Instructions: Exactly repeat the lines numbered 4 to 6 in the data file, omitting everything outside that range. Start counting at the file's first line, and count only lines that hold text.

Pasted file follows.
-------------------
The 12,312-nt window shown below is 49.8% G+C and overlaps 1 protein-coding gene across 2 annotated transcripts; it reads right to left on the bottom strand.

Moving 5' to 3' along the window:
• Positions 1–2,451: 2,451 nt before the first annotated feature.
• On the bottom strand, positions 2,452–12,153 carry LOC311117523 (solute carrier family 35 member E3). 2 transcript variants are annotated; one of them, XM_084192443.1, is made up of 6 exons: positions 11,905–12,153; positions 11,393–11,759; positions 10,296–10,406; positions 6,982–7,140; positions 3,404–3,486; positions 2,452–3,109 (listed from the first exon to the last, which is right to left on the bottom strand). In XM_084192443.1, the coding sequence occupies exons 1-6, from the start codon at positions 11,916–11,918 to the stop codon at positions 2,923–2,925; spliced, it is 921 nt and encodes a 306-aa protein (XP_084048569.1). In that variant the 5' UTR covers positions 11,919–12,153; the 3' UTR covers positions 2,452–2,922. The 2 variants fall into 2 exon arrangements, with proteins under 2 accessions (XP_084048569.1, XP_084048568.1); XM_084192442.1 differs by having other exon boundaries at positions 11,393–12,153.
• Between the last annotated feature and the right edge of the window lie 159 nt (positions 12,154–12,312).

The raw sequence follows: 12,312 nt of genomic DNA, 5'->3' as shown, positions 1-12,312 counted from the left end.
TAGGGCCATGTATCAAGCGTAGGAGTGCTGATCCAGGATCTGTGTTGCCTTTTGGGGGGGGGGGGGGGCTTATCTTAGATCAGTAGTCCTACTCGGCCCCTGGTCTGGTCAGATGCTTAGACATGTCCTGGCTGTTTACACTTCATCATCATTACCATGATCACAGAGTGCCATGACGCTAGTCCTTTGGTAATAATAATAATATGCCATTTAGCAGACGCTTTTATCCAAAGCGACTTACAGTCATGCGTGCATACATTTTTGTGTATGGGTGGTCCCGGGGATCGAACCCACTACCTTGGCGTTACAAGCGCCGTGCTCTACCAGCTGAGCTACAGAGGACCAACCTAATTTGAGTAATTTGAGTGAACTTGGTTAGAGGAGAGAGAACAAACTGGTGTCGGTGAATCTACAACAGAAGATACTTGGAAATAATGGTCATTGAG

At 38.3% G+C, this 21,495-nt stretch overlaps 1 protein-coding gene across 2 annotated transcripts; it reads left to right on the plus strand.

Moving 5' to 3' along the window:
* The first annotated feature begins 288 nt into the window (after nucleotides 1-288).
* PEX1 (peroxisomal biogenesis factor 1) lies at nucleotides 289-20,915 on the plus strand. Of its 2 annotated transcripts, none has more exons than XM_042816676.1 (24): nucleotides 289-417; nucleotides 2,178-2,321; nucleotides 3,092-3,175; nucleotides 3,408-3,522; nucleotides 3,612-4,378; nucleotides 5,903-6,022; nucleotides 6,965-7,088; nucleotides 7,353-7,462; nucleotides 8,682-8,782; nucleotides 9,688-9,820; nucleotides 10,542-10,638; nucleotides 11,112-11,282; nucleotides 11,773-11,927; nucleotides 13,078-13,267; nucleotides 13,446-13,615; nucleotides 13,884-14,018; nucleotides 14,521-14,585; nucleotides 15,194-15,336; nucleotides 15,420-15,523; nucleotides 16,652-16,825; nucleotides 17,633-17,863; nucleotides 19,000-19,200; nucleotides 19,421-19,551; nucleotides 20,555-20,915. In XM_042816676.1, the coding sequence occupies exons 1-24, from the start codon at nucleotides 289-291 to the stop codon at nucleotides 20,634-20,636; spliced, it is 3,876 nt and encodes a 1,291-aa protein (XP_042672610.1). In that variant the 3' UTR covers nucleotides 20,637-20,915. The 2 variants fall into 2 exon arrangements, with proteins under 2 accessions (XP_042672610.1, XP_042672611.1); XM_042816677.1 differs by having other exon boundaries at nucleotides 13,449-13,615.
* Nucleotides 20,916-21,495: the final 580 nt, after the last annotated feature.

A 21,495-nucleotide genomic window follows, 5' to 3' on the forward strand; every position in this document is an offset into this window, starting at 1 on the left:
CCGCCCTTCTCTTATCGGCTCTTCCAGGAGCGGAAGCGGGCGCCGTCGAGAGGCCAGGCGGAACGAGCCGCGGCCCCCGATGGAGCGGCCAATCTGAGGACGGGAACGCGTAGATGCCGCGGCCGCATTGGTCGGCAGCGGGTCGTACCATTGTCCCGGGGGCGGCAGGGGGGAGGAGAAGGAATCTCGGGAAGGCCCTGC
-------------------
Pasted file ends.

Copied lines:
• On the bottom strand, positions 2,452–12,153 carry LOC311117523 (solute carrier family 35 member E3). 2 transcript variants are annotated; one of them, XM_084192443.1, is made up of 6 exons: positions 11,905–12,153; positions 11,393–11,759; positions 10,296–10,406; positions 6,982–7,140; positions 3,404–3,486; positions 2,452–3,109 (listed from the first exon to the last, which is right to left on the bottom strand). In XM_084192443.1, the coding sequence occupies exons 1-6, from the start codon at positions 11,916–11,918 to the stop codon at positions 2,923–2,925; spliced, it is 921 nt and encodes a 306-aa protein (XP_084048569.1). In that variant the 5' UTR covers positions 11,919–12,153; the 3' UTR covers positions 2,452–2,922. The 2 variants fall into 2 exon arrangements, with proteins under 2 accessions (XP_084048569.1, XP_084048568.1); XM_084192442.1 differs by having other exon boundaries at positions 11,393–12,153.
• Between the last annotated feature and the right edge of the window lie 159 nt (positions 12,154–12,312).

The raw sequence follows: 12,312 nt of genomic DNA, 5'->3' as shown, positions 1-12,312 counted from the left end.